// U2 Biography // The history of U2, Part 4The story of how U2 became the biggest band in the world. Also read the individual biographies for each band member!
The history of U2 is divided into the following parts:1: Formation and breakthrough
2: Boy, October and War
3: The Unforgettable Fire and Live Aid
4: The Joshua Tree and Rattle and Hum
5: Achtung Baby, Zoo TV and Zooropa
6: Pop and Popmart
7: All That You Can't Leave Behind and Elevation
8: How to Dismantle an Atomic Bomb and Vertigo
// The Joshua Tree and Rattle and Hum (1987 - 1989)
In 1987, U2 released The Joshua Tree. The album debuted at #1 in the U.K., quickly reached #1 in the U.S., and would go on to win the Grammy Award for Album on the Year. The singles "With or Without You" and "I Still Haven't Found What I'm Looking For" also quickly went to #1 in the U.S., with "Where the Streets Have No Name" being another heavily played track. U2 was the fourth rock band to be featured on the cover of Time magazine (following The Beatles, The Band, and The Who), who declared that U2 was "Rock's Hottest Ticket".
The Joshua Tree Tour sold out stadiums around the world, the first time the band had consistently played venues of that size . Bono and U2 were still able to seize the moment. At Wembley Stadium in London, in 1987, U2 sang a haunting version of The Beatles' "Help!" - dedicating it to those in the audience who were dreading another five years of the recently re-elected Prime Minister, Margaret Thatcher.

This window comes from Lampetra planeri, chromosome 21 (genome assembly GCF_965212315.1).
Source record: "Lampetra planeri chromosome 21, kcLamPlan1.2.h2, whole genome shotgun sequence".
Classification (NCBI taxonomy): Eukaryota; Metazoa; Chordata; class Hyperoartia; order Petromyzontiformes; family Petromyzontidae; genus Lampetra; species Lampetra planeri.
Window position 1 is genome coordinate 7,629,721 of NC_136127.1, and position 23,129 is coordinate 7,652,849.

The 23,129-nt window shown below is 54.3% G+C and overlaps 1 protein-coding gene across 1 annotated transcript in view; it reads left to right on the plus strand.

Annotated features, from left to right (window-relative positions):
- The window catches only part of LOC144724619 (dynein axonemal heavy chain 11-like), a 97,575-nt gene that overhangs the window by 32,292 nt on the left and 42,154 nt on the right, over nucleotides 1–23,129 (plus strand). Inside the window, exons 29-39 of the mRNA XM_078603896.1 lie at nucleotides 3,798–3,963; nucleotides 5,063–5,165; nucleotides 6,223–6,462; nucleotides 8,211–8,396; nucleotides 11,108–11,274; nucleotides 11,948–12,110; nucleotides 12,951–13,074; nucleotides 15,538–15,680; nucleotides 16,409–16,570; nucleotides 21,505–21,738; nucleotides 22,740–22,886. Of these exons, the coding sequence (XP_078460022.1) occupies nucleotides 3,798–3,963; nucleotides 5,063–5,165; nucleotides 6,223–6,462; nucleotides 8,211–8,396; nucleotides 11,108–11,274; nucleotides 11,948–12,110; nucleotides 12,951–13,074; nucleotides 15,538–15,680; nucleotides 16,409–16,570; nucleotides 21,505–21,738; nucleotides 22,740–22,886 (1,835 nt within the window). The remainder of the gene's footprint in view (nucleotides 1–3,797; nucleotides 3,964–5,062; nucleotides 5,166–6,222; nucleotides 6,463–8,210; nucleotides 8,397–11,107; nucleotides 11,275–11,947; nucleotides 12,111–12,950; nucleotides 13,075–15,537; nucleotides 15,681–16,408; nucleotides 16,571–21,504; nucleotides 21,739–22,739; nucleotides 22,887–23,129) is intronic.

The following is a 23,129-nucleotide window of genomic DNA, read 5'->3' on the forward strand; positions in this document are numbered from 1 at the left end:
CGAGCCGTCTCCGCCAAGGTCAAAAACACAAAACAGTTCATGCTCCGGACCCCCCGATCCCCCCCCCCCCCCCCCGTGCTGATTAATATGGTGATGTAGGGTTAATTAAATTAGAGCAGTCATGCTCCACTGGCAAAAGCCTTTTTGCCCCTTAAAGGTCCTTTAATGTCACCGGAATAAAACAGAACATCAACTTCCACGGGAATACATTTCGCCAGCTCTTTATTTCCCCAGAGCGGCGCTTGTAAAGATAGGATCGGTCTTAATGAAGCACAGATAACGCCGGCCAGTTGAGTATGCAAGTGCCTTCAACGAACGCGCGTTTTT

The band began to film and record various shows from the tour for the documentary and album Rattle and Hum in 1988 and released on video in 1989. That album became a tribute to American music, when the band recorded at the legendary Sun Studios in Memphis, performed with Bob Dylan and B.B. King, and sang about blues great Billie Holiday. The band also covered The Beatles' "Helter Skelter", declaring "This is a song Charles Manson stole from the Beatles; we're stealin' it back."
Live footage from Joshua Tree Tour concerts at Sun Devil Stadium in Tempe, Arizona and McNichols Arena in Denver, Colorado featured prominently in the film. The McNichols footage, shot in black and white, included performances from the back catalog while color material from Sun Devil mostly comprised (then) current material. Two shows were filmed in Tempe. To ensure a full stadium, tickets were discounted to $5.00 a piece.
Despite a positive reception from fans, Rattle and Hum received mixed-to-negative reviews from both film and music critics. U2 went on the Lovetown Tour (with special guest B.B. King), which visited Australia, New Zealand, and Japan, but avoided the US and most of Europe. Perhaps feeling that U2 was somewhat stagnating, Bono announced during a December 30, 1989 concert in Dublin that it was time "to go away and dream it all up again."
Continue reading the history of U2 in the next part: Achtung Baby, Zoo TV and Zooropa.